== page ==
Southeast Georgia Democrats have an opportunity to block a Republican supermajority because Mark Williams of House District 178 was appointed commissioner of the Georgia Department of Natural Resources on Dec. 8 by outgoing governor Sonny Perdue.
The lone Democrat running for Williams’ former seat is the chairwoman of the Wayne County Democratic Party, Jeana Brown. The Wayne County business owner is also president of Team Rural, a Southeast Georgia grassroots political organization.
Brown has been busy talking with voters and has been able to pick up some endorsements along the way that includes the following:
In Wayne County, Brown has garnered endorsements from County Commissioner James “Boot” Thomas, City Councilwoman Tiffany Frasier, City Councilman Don Darden and Tommie Fuller.
In Brantley County, Mayor Pro-tem Rev Robert Thomas, City Commissioner Richard Johns, School Board Member Dot Hickox and County Commissioner Chris “Skipper” Harris have announced support.
In Pierce County, School Board Member Melvin Johnson, Blackshear Chief of Police Larry Ethridge and Clarence Washington thrown their support behind Brown.
Four Republicans and one Democrat qualified prior to the December 17th deadline. The district covers Brantley, Pierce and part of Wayne counties.
There is no primary for the special election. All five candidates will be on the Feb. 15 ballot. If no one gets the majority of the vote, a runoff will be March 15, state election officials said.
The Republican candidates are Gerald DeWitt and the Rev. George E. Moxley, both of Jesup, Chad Nimmer of Blackshear and Van Herrin of the Pleasant Valley community in Brantley County.
Brantley County, as a whole, is one of Georgia’s most conservative counties –especially in recent years. The city of Nahunta is approximately 40 minutes west of Brunswick in southeast Georgia.
Southeastern Georgia has been a difficult area for Democrats, especially this past decade. President Obama only received 17% of the vote in Brantley County in 2008 and John Kerry had garnered a quarter of the vote.
However, Robert Thomas, an African-American, recently won an at-large seat to the Nahunta City Council and is currently the Mayor pro-tem.
A positive sign for Democrats is that the city of Nahunta is Brantley County’s second largest voting precinct with approximately 1,300 registered voters and 25% of Nahunta is African-American. In 2008, Barack Obama, received approximately a quarter of the vote in four of Brantley County’s nine voting precincts.
Waynesville is Brantley County’s largest precinct with approximately 1,600 registered voters and 21% had voted for President Obama in 2008.
There is a progressive base in this county, even though it may be surrounded by mainly older conservatives, a Democrat such as Brown has an opportunity to appeal to younger voters on issues such as education and health care.
President Bill Clinton won Brantley County in 1992 with 44% of the vote. However, one must consider the role that H. Ross Perot had played as a third party candidate. And Roy Barnes had won 59% of the Brantley County vote in 1998 with his landslide victory over millionaire Republican Guy Millner.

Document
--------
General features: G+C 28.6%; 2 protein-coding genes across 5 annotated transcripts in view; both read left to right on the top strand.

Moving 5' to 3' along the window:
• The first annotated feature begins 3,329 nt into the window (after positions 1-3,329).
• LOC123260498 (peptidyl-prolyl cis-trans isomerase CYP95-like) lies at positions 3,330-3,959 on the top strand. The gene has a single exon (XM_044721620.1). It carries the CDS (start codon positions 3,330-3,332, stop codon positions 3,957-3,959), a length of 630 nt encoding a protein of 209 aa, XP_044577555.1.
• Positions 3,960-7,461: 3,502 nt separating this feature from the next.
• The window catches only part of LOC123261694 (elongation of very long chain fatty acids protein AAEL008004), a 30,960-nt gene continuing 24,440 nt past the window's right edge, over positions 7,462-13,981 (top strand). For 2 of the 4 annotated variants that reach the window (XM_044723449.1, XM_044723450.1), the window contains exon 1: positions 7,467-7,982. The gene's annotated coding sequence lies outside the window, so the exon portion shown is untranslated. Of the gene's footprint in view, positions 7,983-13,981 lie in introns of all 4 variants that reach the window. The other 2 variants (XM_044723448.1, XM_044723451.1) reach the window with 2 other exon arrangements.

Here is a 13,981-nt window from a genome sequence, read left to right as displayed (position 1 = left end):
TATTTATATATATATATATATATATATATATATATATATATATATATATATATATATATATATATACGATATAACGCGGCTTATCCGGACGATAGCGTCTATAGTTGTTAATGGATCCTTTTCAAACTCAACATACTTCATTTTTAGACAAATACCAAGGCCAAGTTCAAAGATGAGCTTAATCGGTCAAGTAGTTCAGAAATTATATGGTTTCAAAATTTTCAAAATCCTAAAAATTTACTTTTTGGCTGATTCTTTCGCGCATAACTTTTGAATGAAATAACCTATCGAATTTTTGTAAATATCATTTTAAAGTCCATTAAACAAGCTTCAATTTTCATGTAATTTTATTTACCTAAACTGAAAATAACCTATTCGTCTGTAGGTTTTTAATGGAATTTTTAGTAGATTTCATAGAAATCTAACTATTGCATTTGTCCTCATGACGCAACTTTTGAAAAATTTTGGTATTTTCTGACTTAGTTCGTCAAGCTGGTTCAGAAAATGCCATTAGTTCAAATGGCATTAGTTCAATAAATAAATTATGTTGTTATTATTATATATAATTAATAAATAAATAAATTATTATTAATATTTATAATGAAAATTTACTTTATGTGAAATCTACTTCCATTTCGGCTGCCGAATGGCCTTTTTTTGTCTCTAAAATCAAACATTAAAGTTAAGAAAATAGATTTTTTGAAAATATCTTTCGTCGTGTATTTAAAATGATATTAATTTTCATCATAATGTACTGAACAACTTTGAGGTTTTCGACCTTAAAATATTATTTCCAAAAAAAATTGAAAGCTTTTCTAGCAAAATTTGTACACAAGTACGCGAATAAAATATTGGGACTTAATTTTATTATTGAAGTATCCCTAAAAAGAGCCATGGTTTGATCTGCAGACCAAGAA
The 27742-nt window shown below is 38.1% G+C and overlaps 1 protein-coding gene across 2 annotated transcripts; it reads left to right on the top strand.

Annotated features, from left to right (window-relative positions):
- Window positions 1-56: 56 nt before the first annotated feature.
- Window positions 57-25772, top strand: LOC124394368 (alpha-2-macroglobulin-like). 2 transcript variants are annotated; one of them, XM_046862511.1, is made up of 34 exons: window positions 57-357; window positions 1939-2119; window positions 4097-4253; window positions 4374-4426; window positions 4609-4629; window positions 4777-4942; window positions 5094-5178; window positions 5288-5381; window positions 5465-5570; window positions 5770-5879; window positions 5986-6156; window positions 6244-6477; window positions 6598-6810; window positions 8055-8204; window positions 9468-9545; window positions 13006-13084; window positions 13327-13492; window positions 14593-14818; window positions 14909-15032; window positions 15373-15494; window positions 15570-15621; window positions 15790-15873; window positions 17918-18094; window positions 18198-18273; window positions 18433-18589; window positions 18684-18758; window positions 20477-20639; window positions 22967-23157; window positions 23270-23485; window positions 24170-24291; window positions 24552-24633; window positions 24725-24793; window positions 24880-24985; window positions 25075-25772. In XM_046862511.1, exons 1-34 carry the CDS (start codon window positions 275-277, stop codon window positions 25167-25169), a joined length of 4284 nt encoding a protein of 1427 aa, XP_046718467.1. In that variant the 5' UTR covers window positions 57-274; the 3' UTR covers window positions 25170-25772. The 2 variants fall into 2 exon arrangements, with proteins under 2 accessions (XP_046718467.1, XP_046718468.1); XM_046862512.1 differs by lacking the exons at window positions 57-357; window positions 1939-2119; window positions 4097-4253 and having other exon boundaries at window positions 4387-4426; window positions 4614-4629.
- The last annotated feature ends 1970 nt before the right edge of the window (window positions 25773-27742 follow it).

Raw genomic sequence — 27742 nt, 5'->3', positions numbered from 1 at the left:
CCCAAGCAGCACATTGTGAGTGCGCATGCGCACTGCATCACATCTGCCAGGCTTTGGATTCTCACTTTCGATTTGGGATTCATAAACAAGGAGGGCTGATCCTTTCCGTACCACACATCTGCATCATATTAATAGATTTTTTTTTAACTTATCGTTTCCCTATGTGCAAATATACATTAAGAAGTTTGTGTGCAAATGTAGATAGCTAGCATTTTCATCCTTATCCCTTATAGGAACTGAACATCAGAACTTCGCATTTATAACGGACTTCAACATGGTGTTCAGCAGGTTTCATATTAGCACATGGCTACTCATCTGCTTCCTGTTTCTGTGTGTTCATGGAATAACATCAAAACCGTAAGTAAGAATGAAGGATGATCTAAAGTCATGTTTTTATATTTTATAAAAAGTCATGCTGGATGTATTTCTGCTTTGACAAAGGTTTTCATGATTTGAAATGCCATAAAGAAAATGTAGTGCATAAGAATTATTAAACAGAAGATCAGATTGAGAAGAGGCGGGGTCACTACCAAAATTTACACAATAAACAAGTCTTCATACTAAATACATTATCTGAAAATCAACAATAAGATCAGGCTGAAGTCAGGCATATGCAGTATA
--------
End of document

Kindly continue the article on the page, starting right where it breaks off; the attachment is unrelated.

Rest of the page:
So despite strong conservative leanings, progressives can win in Brantley County and Reverend Robert Thomas has made it a reality.
Pierce County is very similar to Brantley in regard to demographics, but Pierce County’s largest voting precinct is Blackshear’s Hacklebarney/Cason location. This precinct has approximately 2,400 registered voters and is Pierce’s most diverse precinct.
In 2008, 27% of this precinct voted for Barack Obama in 2008. The city of Patterson in Pierce County has a strong progressive base and in 2008, 24% voted for Obama.
The city of Blackshear has multiple voting precincts. Even though Hacklebarney-Cason is the largest, the second largest is the more conservative Blackshear with approximately 2,200 voters. One may have to look around for Democrats, but they are there and also in the smaller and just as conservative St. Johns voting precinct has approximately 1,200 voters.
Both Blackshear and St. Johns gave Obama 14% of the vote in 2008.
In a race with multiple candidates that include four Republicans, Brown can consolidate the Democratic vote in Brantley and Pierce along with persuading a few open-minded independents.
By doing this, it would be a real advantage, especially with Brown’s hometown county being Wayne.
Wayne County is the most progressive county in House District 178 and provides a pathway to victory .
There are 11 voting precincts in Wayne County. Even though the largest voting precinct is the Unity location with its approximately 1,500 voters, the city of Jesup and Screven are the largest and most diverse areas of Wayne County.
If Democrats come out and able to outpace turnout in 2008, Brown could avoid a potential runoff.
Jesup is a diverse city with a 42% African-American population along with a Latino population approaching 10%.
Screven is a smaller version of Jesup, but has a African-American population of 40 percent.
Brown has expressed positions on the following issues:
1. Brown supports the Living Wage. Local governments have enacted ordinances which set a minimum wage higher than the federal minimum for the purpose of requiring all jobs to meet the living wage for that region. This usually works out to be $3 to $7 above the federal minimum wage.
2. Brown believes small family farms deserve to be preserved and should not be under the same rigid regulation as agri-business. Georgians support buy-local farmers markets and organics.
3. Brown has stated that careful management of wildlife through hunting and fishing is vital to our rural life. Protecting our coastlines and preserving them for future generations is our responsibility.